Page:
Therefore, the producer should analyze actual or potential product or service in terms of its ability to meet a consumer need or want. It is axiomatic that consumers cannot draw the blueprints or provide detailed specifications for producers. It is up to the business person to experiment with new products or services, or modifications of old ones, and test their acceptance in the marketplace. Advertising can then be used to point out their presumed need/want satisfying properties to would-be users.

My Consultancy–Asif J. Mir – Management Consultant–transforms organizations where people have the freedom to be creative, a place that brings out the best in everybody–an open, fair place where people have a sense that what they do matters. For details please contact www.asifjmir.com, Line of Sight

Plagiarism and Copyright Violation


Plagiarism and copyright violation are complicated issues, especially in modern technical writing.

Plagiarism is the practice of using someone else’s words or ideas without crediting the source. Many organizations treat authorship of internal documents, such as memos and most reports, casually; that is, if the organization asks you to update an internal procedures manual, it expects you to use any material from the existing manual, even if you cannot determine the original author.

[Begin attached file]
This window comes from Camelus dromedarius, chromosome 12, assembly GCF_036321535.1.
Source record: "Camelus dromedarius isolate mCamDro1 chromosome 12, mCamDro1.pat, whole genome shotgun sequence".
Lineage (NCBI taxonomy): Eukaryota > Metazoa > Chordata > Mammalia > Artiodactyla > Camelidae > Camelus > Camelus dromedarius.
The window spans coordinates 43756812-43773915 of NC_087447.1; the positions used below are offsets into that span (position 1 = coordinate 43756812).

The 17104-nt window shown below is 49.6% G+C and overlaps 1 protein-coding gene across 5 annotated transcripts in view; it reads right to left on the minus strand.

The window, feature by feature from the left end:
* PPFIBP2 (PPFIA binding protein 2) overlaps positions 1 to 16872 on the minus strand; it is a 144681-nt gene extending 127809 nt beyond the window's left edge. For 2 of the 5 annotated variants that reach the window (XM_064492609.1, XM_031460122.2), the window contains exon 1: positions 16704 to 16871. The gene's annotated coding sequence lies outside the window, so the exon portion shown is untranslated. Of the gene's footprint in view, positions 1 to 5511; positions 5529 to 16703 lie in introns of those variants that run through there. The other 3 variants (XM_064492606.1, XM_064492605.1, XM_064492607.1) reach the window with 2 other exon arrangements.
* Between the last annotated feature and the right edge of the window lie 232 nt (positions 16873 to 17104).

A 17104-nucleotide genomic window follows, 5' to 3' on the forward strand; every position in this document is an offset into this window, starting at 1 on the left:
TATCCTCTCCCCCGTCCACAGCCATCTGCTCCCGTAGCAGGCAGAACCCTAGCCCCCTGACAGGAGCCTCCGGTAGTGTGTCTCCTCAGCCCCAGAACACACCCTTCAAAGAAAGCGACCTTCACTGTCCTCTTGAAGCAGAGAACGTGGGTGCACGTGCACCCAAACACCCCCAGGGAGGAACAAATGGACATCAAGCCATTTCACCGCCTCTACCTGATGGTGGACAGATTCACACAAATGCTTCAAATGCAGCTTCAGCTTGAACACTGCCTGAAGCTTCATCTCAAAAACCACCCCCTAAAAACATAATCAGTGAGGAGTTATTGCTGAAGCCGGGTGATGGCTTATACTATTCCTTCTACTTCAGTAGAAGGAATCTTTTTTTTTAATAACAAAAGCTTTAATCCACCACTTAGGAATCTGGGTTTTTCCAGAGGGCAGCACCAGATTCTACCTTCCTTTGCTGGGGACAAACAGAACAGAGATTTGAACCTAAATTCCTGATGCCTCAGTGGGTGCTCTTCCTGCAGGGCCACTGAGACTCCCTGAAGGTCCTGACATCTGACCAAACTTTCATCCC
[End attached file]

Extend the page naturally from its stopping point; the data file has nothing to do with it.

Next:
Organizations tend to treat the authorship of published documents, such as external manuals or journal articles, more seriously. Although the authors of some kinds of published technical documents are not listed, many documents such as user’s guides do acknowledge their authors. However, what constitutes authorship can be a complicated question, because most large technical documents are produced collaboratively, with several persons contributing text, another doing the graphics, still another reviewing for technical accuracy, and finally someone reviewing for legal concerns. Problems are compounded when a document goes into revision, and parts of original text or graphics are combined with new material.